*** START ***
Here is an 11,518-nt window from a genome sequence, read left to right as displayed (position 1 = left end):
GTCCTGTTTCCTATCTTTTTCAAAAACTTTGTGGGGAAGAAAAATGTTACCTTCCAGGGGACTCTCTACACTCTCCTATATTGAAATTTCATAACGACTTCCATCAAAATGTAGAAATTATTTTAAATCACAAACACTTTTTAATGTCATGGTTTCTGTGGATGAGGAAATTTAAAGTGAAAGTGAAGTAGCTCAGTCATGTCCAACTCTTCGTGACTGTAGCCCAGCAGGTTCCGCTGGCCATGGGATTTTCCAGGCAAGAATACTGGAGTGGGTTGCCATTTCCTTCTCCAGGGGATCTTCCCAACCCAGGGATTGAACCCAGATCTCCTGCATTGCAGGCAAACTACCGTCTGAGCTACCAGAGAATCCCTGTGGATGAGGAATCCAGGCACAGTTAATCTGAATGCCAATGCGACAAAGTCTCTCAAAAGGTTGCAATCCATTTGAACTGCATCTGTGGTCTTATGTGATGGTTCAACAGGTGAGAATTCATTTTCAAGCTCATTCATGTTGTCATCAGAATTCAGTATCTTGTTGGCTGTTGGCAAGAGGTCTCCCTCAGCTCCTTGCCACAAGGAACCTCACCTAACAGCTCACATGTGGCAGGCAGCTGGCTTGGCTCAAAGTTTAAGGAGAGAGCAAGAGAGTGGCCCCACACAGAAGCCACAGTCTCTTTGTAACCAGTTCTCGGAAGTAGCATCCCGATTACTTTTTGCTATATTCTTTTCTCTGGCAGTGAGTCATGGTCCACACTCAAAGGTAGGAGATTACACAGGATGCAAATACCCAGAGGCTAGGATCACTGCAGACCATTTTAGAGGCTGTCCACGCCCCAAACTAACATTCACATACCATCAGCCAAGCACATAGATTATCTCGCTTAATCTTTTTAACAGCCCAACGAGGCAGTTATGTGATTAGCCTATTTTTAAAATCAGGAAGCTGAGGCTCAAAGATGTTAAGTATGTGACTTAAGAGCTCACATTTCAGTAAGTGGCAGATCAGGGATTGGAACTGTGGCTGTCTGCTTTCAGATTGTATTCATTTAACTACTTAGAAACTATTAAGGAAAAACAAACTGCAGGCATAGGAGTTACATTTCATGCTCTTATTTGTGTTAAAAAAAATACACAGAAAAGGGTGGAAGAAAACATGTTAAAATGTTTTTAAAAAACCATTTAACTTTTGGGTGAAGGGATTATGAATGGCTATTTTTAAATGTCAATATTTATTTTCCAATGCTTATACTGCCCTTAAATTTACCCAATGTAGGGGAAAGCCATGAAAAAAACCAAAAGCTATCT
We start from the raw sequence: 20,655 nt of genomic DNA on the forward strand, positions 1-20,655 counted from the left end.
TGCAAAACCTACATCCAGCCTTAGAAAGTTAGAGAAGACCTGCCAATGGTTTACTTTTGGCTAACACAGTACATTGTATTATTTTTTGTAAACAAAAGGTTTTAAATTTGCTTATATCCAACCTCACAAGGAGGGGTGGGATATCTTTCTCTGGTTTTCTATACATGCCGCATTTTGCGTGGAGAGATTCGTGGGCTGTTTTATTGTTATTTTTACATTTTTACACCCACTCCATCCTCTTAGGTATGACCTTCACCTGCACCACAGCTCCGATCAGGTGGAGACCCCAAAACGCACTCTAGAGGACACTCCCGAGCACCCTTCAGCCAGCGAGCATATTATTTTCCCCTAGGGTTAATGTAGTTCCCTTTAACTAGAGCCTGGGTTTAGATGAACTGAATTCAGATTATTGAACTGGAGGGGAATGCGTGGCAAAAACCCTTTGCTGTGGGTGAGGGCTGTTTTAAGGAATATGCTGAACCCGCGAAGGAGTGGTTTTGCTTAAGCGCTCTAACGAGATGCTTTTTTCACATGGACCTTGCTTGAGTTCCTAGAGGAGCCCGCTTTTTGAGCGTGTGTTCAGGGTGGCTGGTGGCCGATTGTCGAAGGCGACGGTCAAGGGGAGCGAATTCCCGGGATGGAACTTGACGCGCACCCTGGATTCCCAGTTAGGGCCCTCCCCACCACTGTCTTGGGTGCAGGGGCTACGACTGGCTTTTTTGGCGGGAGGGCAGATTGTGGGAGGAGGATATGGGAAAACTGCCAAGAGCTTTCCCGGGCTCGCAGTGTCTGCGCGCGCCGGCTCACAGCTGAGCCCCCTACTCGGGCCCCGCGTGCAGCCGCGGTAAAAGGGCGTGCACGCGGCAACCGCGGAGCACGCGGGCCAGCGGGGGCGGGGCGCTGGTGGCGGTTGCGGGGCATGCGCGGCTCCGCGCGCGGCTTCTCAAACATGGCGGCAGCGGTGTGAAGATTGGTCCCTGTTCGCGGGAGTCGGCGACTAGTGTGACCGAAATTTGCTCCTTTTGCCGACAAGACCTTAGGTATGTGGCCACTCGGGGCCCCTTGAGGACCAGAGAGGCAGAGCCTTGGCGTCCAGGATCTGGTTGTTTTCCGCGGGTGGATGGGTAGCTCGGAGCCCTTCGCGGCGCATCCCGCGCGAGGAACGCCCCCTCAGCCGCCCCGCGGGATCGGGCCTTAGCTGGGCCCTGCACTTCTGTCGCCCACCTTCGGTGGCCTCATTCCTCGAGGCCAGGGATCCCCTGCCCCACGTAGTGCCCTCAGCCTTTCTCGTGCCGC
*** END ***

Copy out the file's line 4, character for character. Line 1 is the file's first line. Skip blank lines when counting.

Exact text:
TGCAAAACCTACATCCAGCCTTAGAAAGTTAGAGAAGACCTGCCAATGGTTTACTTTTGGCTAACACAGTACATTGTATTATTTTTTGTAAACAAAAGGTTTTAAATTTGCTTATATCCAACCTCACAAGGAGGGGTGGGATATCTTTCTCTGGTTTTCTATACATGCCGCATTTTGCGTGGAGAGATTCGTGGGCTGTTTTATTGTTATTTTTACATTTTTACACCCACTCCATCCTCTTAGGTATGACCTTCACCTGCACCACAGCTCCGATCAGGTGGAGACCCCAAAACGCACTCTAGAGGACACTCCCGAGCACCCTTCAGCCAGCGAGCATATTATTTTCCCCTAGGGTTAATGTAGTTCCCTTTAACTAGAGCCTGGGTTTAGATGAACTGAATTCAGATTATTGAACTGGAGGGGAATGCGTGGCAAAAACCCTTTGCTGTGGGTGAGGGCTGTTTTAAGGAATATGCTGAACCCGCGAAGGAGTGGTTTTGCTTAAGCGCTCTAACGAGATGCTTTTTTCACATGGACCTTGCTTGAGTTCCTAGAGGAGCCCGCTTTTTGAGCGTGTGTTCAGGGTGGCTGGTGGCCGATTGTCGAAGGCGACGGTCAAGGGGAGCGAATTCCCGGGATGGAACTTGACGCGCACCCTGGATTCCCAGTTAGGGCCCTCCCCACCACTGTCTTGGGTGCAGGGGCTACGACTGGCTTTTTTGGCGGGAGGGCAGATTGTGGGAGGAGGATATGGGAAAACTGCCAAGAGCTTTCCCGGGCTCGCAGTGTCTGCGCGCGCCGGCTCACAGCTGAGCCCCCTACTCGGGCCCCGCGTGCAGCCGCGGTAAAAGGGCGTGCACGCGGCAACCGCGGAGCACGCGGGCCAGCGGGGGCGGGGCGCTGGTGGCGGTTGCGGGGCATGCGCGGCTCCGCGCGCGGCTTCTCAAACATGGCGGCAGCGGTGTGAAGATTGGTCCCTGTTCGCGGGAGTCGGCGACTAGTGTGACCGAAATTTGCTCCTTTTGCCGACAAGACCTTAGGTATGTGGCCACTCGGGGCCCCTTGAGGACCAGAGAGGCAGAGCCTTGGCGTCCAGGATCTGGTTGTTTTCCGCGGGTGGATGGGTAGCTCGGAGCCCTTCGCGGCGCATCCCGCGCGAGGAACGCCCCCTCAGCCGCCCCGCGGGATCGGGCCTTAGCTGGGCCCTGCACTTCTGTCGCCCACCTTCGGTGGCCTCATTCCTCGAGGCCAGGGATCCCCTGCCCCACGTAGTGCCCTCAGCCTTTCTCGTGCCGC